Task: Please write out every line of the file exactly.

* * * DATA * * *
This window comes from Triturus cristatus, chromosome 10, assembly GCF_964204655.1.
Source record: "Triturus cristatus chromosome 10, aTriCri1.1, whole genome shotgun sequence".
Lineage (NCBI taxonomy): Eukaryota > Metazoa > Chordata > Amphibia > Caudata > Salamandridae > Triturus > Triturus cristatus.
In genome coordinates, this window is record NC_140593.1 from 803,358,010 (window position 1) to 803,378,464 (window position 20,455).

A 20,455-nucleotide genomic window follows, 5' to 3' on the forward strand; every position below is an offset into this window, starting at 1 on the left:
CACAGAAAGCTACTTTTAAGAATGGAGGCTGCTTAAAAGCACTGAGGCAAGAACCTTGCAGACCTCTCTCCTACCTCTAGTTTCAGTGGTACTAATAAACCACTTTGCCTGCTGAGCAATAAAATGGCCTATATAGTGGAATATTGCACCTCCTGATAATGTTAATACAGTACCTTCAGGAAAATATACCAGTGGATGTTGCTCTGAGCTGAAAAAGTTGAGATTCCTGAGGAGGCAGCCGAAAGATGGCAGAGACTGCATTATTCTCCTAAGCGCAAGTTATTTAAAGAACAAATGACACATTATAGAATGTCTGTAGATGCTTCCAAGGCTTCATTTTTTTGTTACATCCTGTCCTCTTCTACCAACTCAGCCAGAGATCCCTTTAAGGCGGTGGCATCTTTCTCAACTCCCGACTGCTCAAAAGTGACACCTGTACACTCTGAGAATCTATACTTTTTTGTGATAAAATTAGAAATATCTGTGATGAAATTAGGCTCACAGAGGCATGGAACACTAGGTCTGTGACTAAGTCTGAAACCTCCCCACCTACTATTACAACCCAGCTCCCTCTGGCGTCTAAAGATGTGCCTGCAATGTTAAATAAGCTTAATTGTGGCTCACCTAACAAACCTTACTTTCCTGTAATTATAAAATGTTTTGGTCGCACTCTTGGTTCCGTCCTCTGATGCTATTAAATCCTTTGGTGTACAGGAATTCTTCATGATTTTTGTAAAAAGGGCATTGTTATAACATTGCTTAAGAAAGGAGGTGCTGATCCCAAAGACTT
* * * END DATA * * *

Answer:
This window comes from Triturus cristatus, chromosome 10, assembly GCF_964204655.1.
Source record: "Triturus cristatus chromosome 10, aTriCri1.1, whole genome shotgun sequence".
Lineage (NCBI taxonomy): Eukaryota > Metazoa > Chordata > Amphibia > Caudata > Salamandridae > Triturus > Triturus cristatus.
In genome coordinates, this window is record NC_140593.1 from 803,358,010 (window position 1) to 803,378,464 (window position 20,455).

A 20,455-nucleotide genomic window follows, 5' to 3' on the forward strand; every position below is an offset into this window, starting at 1 on the left:
CACAGAAAGCTACTTTTAAGAATGGAGGCTGCTTAAAAGCACTGAGGCAAGAACCTTGCAGACCTCTCTCCTACCTCTAGTTTCAGTGGTACTAATAAACCACTTTGCCTGCTGAGCAATAAAATGGCCTATATAGTGGAATATTGCACCTCCTGATAATGTTAATACAGTACCTTCAGGAAAATATACCAGTGGATGTTGCTCTGAGCTGAAAAAGTTGAGATTCCTGAGGAGGCAGCCGAAAGATGGCAGAGACTGCATTATTCTCCTAAGCGCAAGTTATTTAAAGAACAAATGACACATTATAGAATGTCTGTAGATGCTTCCAAGGCTTCATTTTTTTGTTACATCCTGTCCTCTTCTACCAACTCAGCCAGAGATCCCTTTAAGGCGGTGGCATCTTTCTCAACTCCCGACTGCTCAAAAGTGACACCTGTACACTCTGAGAATCTATACTTTTTTGTGATAAAATTAGAAATATCTGTGATGAAATTAGGCTCACAGAGGCATGGAACACTAGGTCTGTGACTAAGTCTGAAACCTCCCCACCTACTATTACAACCCAGCTCCCTCTGGCGTCTAAAGATGTGCCTGCAATGTTAAATAAGCTTAATTGTGGCTCACCTAACAAACCTTACTTTCCTGTAATTATAAAATGTTTTGGTCGCACTCTTGGTTCCGTCCTCTGATGCTATTAAATCCTTTGGTGTACAGGAATTCTTCATGATTTTTGTAAAAAGGGCATTGTTATAACATTGCTTAAGAAAGGAGGTGCTGATCCCAAAGACTT